Holiday spending jumped 8.5% this year, with retail sales up both in-store and online compared with 2020, according to
Spending Pulse, which tracks purchases across all forms of payment.
Retail sales rose 10.7% over prepandemic spending figures in 2019. Mastercard’s figures, released Sunday, include retailers and food services merchants, but not automotive purchases, airline travel or lodging.
Online sales rose 11% between Nov. 1 and Dec. 24, compared with the same period last year, and soared 61.4% from 2019. More shoppers returned to physical stores, driving in-person sales 8.1% higher than in 2020, and 2.4% more than in 2019.
“Shoppers were eager to secure their gifts ahead of the retail rush, with conversations surrounding supply chain and labor supply issues sending consumers online and to stores in droves,” said Steve Sadove, senior advisor for
(ticker: MA) and former CEO and chairman of Saks Inc., in a statement.
“Consumers splurged throughout the season, with apparel and department stores experiencing strong growth as shoppers sought to put their best dressed foot forward,“ he said.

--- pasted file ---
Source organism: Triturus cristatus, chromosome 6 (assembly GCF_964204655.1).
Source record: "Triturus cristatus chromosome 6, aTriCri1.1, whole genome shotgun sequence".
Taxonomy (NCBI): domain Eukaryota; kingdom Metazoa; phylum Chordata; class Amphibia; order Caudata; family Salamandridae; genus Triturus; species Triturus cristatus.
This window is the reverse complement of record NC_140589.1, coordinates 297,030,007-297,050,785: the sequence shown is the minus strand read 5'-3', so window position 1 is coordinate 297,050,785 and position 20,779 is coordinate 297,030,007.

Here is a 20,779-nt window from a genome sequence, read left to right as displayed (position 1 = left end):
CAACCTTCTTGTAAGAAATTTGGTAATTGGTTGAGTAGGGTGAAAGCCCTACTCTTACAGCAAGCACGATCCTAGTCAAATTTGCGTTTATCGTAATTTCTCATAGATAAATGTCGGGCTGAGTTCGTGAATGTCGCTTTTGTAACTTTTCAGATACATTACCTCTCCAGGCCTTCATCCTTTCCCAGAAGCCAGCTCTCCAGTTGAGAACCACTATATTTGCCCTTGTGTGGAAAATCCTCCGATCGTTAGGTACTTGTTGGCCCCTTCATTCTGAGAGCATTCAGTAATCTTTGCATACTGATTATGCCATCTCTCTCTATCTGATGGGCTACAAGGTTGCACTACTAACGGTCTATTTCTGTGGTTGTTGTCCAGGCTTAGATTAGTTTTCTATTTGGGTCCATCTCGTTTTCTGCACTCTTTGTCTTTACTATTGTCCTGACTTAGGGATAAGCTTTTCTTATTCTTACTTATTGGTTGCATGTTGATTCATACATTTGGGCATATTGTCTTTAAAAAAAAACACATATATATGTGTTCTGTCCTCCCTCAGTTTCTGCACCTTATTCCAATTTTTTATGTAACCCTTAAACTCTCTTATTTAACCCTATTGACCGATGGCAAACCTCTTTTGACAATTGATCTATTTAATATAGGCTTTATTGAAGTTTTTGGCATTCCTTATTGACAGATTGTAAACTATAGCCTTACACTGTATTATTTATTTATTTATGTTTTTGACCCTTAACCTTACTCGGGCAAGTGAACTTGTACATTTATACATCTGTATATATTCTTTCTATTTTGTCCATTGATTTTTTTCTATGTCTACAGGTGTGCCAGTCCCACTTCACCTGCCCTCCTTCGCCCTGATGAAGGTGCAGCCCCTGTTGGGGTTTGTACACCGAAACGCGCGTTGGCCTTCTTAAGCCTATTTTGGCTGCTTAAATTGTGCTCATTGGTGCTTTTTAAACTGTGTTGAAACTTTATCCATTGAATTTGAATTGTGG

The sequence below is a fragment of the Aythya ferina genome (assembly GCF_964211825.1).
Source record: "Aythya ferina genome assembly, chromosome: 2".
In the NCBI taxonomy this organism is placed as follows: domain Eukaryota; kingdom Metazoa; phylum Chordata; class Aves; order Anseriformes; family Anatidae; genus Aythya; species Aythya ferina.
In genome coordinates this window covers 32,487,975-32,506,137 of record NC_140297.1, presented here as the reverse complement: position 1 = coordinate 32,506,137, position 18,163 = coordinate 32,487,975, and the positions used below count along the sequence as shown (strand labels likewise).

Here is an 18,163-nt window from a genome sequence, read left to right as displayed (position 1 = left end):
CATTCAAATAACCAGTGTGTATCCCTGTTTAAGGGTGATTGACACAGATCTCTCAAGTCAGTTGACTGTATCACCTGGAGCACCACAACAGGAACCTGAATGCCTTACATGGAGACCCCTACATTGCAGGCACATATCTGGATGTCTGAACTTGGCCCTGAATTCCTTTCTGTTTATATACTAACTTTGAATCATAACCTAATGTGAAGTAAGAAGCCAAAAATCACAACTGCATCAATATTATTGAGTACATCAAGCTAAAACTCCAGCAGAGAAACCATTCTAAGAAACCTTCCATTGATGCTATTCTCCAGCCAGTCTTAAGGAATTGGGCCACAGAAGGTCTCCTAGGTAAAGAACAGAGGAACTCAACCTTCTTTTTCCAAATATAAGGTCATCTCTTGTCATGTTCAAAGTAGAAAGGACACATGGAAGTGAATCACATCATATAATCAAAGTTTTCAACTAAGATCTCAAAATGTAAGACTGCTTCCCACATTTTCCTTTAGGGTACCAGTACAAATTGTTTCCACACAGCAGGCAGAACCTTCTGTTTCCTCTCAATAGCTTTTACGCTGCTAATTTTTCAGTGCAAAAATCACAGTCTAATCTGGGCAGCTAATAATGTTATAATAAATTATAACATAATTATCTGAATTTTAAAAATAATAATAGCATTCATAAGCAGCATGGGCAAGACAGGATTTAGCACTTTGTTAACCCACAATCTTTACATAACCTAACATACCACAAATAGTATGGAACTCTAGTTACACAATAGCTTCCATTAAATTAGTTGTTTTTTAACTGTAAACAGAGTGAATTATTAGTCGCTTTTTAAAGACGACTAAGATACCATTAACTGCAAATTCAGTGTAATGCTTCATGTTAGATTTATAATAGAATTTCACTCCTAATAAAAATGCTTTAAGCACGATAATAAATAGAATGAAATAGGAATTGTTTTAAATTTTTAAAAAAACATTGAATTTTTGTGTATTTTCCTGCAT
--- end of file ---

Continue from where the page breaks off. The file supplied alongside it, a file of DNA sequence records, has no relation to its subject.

Apparel sales fared especially well, and were up 47.3% from 2020, followed by jewelry at 32%, department stores at 21.2%, and electronics at 16.2%. Mastercard said whether shoppers were buying for themselves or others, jewelry sales saw some of the strongest year-over-year growth, and were up 26.2% from 2019.
Consumers also hit stores earlier than in previous years, drawn by retailers’ early promotions ahead of anticipated supply chain disruptions and “guaranteed by Christmas” shipping offers later in the season. Total retail sales for the 75-day shopping period between Oct. 11 and Dec. 24 increased 8.6%.
Mastercard said online sales also rose as a percentage of overall retail sales, to 20.9% this year, compared with 20.6% last year, and 14.6% in 2019.
The National Retail Federation forecast that holiday retail sales between Nov. 1 and Dec. 31 would increase as much as 10.5% to as high as $859 billion/ NRF Chief Economist Jack Kleinhenz had an even rosier outlook, saying sales could grow as much as 11.5% over 2020.
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